Introduction Obscure gastrointestinal bleed (OGB) occurs in 5% of patients who present with gastrointestinal haemorrhage.1 In 2008, the British Society of Gastroenterology (BSG) published guidelines stating patients who present with obscure gastrointestinal bleeding with a negative gastroscopy and colonoscopy should undergo capsule endoscopy (CE).2
Methods A retrospective review of all patients presenting with OGB who underwent CE between 2005 and August 2009 was performed. Data were collected on patient demographics, indications, diagnosis and further management following CE. We evaluated the impact of CE in the management and outcome of patients with OGB in our hospital.
Results 161 patients, with a mean age of 61 years, were referred for CE for investigation of OGB of which 18.7% (n=30) patients had overt bleeding (OB) and 81% (n=131) had iron deficiency anaemia (IDA). 117 (72.5%) were females. Angiodysplasia was the most common finding in 27.5% of patients (n=44). Other findings included GAVE (3.7%), Crohn's (1.8%), duodenitis/jejunoileitis (3.7%), NSAID induced ulcers (3.7%), coeliac (0.6%), HHT (1.8%), unexplained ulcers (1.8%), phlebectasia (1.2%), lymphangiectasia (1.2%) and gastritis (3%) while CE was normal in 49% (n=79). The diagnostic yield was 63% and 44% in the OB and IDA groups, respectively (odds ratio 2.17). CE resulted in a change of management in 33% (n=53) of patients of which 46 (89.7%) had a positive outcome. In the OB group, 8 (27.5%) patients were diagnosed with active bleeding of which 1 underwent surgery, 1 had their NSAID stopped and 6 underwent argon plasma coagulation (APC) to treat angiodysplastic lesions. In the remaining 22 patients in the OB group, 8 (27.5%) were initiated on new medications (PPI/Iron), 6 (20%) underwent repeat endoscopic tests and 8 were reassured and discharged. In the IDA group, 7 (5.5%) patients had evidence of active bleeding and had APC to the angiodysplastic lesions. In the remaining 124 patients in the IDA group, 10 (7.6%) were started on new medications, 3 (2.5%) and 1 (0.5%) patient were diagnosed with Crohn's and Coeliac disease, respectively, and started on appropriate treatment, 2 (1.5%) had their NSAIDs stopped and 1 (0.5%) underwent repeat endoscopic investigation. The remaining 100 (69 normal, 31 with non-bleeding abnormalities) were reassured and advised to continue iron tablets.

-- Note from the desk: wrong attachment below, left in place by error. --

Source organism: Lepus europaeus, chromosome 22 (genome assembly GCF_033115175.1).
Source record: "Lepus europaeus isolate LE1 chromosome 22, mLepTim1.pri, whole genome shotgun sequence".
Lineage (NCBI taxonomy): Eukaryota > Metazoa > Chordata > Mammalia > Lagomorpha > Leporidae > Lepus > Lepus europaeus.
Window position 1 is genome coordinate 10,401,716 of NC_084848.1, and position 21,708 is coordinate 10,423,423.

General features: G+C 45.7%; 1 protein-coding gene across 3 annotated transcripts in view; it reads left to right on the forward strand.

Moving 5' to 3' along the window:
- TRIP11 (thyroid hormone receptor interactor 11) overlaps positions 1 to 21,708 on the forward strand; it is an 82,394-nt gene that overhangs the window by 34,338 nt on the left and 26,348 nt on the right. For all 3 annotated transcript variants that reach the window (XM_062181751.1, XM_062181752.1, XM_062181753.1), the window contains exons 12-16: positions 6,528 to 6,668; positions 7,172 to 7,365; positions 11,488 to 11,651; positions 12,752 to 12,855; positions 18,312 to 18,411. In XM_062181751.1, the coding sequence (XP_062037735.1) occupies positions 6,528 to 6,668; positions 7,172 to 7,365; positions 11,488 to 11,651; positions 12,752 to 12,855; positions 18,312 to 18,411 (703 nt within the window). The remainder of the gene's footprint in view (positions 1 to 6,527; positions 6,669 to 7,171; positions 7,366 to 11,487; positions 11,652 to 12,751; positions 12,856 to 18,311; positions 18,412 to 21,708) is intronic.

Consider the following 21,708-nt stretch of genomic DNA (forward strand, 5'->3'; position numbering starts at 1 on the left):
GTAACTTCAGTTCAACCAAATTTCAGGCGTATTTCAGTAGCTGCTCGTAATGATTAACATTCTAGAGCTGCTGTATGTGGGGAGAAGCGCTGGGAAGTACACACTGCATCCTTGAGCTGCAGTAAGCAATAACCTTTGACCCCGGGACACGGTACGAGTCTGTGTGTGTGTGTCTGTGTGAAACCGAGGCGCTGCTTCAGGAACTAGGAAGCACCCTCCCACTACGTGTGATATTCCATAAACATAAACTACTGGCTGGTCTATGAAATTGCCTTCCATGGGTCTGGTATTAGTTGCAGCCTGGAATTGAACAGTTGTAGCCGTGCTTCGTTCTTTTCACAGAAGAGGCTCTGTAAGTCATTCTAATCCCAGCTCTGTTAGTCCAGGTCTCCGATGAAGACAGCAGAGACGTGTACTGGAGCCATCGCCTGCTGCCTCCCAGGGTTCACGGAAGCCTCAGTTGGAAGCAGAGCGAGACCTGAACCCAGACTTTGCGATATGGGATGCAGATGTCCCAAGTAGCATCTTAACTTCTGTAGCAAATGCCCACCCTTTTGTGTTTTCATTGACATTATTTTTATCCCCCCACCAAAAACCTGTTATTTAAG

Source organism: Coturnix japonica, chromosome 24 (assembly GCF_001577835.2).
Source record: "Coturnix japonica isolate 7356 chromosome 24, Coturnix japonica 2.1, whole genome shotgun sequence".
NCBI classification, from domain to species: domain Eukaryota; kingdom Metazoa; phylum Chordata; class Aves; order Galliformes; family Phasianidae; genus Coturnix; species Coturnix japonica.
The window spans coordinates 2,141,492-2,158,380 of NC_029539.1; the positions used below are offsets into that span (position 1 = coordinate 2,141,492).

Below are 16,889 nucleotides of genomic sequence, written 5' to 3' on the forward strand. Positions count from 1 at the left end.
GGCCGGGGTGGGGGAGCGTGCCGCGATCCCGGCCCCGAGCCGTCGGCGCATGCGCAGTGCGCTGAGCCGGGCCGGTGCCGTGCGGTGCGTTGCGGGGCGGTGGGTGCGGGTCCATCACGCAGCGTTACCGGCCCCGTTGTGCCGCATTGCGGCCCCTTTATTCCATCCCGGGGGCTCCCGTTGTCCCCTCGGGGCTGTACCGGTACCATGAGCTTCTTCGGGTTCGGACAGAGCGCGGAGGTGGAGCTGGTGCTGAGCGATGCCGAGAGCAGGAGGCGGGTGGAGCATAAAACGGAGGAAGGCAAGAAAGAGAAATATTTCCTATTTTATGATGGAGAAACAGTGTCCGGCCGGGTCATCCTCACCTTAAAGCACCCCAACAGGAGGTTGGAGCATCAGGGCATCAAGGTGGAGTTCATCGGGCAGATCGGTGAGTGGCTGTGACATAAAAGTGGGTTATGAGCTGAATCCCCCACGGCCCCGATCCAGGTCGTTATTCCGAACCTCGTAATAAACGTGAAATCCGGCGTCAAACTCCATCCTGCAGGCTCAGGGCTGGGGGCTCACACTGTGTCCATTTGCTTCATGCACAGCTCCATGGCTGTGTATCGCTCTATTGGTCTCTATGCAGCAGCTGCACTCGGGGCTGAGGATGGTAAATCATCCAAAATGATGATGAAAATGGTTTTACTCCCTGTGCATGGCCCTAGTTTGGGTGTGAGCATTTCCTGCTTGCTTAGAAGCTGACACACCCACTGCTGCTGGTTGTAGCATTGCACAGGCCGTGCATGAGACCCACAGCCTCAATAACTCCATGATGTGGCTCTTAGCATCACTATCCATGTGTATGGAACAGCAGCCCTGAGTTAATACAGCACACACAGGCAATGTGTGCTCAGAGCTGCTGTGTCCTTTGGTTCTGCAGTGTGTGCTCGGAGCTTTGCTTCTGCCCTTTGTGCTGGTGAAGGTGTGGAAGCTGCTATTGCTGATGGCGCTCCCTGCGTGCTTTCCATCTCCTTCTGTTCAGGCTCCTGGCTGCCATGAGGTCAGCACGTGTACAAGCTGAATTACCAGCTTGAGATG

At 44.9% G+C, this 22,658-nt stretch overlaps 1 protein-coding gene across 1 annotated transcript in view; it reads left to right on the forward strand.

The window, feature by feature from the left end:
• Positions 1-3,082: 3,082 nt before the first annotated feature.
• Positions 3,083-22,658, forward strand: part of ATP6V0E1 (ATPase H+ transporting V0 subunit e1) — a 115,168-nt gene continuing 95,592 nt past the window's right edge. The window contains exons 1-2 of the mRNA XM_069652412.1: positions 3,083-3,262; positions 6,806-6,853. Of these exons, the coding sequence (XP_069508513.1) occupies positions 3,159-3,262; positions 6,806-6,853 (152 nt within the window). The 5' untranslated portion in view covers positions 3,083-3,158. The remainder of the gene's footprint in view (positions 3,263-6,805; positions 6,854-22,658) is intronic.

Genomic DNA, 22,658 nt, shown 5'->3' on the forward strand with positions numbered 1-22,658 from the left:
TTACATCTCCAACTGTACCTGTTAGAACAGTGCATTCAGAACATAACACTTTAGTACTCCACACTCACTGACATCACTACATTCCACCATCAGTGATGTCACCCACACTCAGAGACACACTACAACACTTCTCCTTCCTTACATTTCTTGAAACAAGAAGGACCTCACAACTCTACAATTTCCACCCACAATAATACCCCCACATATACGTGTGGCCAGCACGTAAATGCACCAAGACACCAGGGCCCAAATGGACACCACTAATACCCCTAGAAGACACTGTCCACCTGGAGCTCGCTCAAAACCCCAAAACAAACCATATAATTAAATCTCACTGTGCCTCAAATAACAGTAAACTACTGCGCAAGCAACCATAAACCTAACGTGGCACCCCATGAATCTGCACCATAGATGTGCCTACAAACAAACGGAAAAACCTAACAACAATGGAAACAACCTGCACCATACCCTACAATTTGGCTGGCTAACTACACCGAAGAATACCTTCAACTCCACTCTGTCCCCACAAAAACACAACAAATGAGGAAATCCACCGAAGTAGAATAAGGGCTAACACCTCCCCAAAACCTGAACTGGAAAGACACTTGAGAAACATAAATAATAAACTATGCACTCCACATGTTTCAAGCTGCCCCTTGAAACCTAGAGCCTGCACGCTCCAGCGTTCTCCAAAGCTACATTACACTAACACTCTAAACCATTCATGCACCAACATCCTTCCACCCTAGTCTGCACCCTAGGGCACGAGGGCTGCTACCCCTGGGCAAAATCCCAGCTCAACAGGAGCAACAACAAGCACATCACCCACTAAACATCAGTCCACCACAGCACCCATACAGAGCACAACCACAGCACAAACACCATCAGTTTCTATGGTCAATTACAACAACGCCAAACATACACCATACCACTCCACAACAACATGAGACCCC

Conclusion The high diagnostic yield of CE in OGB influences clinical management leading to improved outcomes. CE led to a change in management in 33% of patients while reassurance with a concrete management plan was obtained in the rest. More patients (73.3%) underwent a change in management plan in the OB group compared to the IDA though the numbers in the OB group were comparatively small (OR 8.8).
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